A HDHP will have either an embedded deductible or an aggregate deductible. The difference between the two deductibles only applies when an employee insures one or more dependents on their policy. With an embedded deductible HDHP each family member has their own individual member deductible, and the family maximum deductible limits the combined total for all family member's deductible expenses. With an aggregate deductible HDHP the individual member deductible does not apply and all family member's deductible expenses accumulate together until the one family aggregate deductible is met.

So for example, if a HDHP has a $5,000 member deductible and a $10,000 family maximum deductible - on an embedded deductible plan the $5,000 member deductible applies to each family member, where with an aggregate deductible plan the $5,000 member deductible does not apply and all family member's deductible expenses accumulate together to meet the one $10,000 family deductible.

The downside of an aggregate deductible plan is that one family member could be responsible for the whole family aggregate deductible. Aggregate deductible plans are typically more affordable than embedded deductible plans since the family assumes a greater deductible responsibility.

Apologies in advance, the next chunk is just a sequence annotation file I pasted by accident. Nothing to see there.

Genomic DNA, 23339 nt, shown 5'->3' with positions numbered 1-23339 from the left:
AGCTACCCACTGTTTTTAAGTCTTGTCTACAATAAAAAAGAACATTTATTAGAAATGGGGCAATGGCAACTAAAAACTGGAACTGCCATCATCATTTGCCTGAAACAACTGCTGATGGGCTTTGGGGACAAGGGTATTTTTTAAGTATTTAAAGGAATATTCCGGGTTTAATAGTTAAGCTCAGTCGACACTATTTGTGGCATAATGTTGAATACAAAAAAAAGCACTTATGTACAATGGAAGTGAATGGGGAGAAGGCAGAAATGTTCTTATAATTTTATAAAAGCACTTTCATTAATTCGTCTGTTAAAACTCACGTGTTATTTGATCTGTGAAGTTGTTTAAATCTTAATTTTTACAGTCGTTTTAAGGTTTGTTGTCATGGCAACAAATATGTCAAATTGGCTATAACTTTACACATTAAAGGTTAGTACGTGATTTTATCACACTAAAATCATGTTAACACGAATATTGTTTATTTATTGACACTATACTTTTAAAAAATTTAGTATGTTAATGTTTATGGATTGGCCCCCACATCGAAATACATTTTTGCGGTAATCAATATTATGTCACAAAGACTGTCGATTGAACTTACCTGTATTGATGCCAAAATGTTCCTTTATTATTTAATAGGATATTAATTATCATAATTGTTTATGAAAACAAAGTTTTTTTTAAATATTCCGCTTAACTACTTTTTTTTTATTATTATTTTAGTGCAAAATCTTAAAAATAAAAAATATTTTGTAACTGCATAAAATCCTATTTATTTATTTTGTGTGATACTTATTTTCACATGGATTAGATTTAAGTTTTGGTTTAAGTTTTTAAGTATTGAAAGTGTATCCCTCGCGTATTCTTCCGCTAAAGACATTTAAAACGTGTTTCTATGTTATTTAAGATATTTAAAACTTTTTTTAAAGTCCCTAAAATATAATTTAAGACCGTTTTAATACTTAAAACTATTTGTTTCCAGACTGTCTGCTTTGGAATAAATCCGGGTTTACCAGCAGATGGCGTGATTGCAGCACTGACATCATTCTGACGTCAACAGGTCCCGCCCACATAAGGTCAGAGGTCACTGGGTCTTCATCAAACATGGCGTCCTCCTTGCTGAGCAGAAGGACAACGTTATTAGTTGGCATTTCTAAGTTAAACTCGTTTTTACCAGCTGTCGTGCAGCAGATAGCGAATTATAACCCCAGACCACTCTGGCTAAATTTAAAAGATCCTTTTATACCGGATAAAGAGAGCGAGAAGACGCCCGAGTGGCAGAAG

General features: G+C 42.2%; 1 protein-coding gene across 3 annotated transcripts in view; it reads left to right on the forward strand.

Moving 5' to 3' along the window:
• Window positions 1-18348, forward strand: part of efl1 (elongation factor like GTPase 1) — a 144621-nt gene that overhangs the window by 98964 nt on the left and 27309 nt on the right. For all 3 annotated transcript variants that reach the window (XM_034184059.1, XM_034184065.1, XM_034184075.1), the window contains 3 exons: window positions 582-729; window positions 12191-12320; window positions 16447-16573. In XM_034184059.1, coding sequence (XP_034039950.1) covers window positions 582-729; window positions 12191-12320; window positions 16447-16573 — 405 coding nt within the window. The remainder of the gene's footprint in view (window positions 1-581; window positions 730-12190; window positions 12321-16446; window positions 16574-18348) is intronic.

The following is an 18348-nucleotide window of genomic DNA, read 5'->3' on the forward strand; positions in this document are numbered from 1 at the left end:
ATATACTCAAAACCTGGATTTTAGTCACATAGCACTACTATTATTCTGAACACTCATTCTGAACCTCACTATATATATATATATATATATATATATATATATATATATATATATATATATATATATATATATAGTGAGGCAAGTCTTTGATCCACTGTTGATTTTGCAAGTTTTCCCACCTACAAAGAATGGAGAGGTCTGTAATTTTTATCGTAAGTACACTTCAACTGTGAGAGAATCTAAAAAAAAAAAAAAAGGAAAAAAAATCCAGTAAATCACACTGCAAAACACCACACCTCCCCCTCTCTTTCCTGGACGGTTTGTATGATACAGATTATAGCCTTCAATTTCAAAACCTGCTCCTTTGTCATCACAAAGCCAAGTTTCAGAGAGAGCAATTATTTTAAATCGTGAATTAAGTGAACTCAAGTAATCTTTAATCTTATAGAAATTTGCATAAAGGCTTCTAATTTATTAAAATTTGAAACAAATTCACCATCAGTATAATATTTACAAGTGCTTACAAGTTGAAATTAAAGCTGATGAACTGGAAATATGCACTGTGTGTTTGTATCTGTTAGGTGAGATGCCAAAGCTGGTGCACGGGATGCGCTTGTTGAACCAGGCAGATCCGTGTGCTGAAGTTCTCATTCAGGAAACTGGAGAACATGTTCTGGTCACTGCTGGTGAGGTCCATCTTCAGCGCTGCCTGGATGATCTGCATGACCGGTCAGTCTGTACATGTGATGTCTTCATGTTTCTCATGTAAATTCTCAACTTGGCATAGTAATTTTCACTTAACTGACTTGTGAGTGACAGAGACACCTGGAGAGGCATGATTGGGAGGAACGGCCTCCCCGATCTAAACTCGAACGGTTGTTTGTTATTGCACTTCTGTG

Is an HSA a good option for your company?

HSA health plans are a popular choice for both the employer and the employee due to their affordable premiums, 100% coverage with no deductible for preventive care services, and the ability to pay for medical expenses with tax free money. Here we look at the potential premium savings of a copay style of health plan vs an HSA qualified HDHP.

HDHP vs Copay Plan Savings $1,000 Deductible 80% $5,550 OOP Copay Plan $4,000 Deductible 100% $4,000 OOP HDHP Savings
Monthly Premium 23 Employees $28,720 $23,215 $5,505
Annual Premium 23 Employees $344,640 $278,580 $66,060
Annual Cost with Employer HSA Contribution $1,500 per Employee $0 $34,500 $31,560

The example above is a real example for an engineering company with 23 employees in Georgia. The employer had in place a $1,000 deductible Copay plan that included copayments for office visits, prescriptions, urgent care and the emergency room. For hospital and outpatient services the $1,000 deductible applied then the employee would pay 20% coinsurance up to their annual out of pocket maximum of $5,500.

The copay plan was replaced with a $4,000 deductible HSA qualified high deductible health plan that paid 100% after the deductible, so the maximum out of pocket is also $4,000. This plan change saved the company $66,060 in health insurance premiums. The employer used these savings to fund each employee's HSA account $1,500. Even with the employer HSA contribution the company still saved $31,560 in premiums vs the prior copay plan.

The employee benefits by being able to use the employer HSA contribution to pay for the first $1,500 of medical expenses. The remaining $2,500 of the $4,000 deductible would then be the employee's responsibility. The employee can also make contributions to their HSA account to pay for additional out of pocket expenses.

HSA Insurance Carriers in Georgia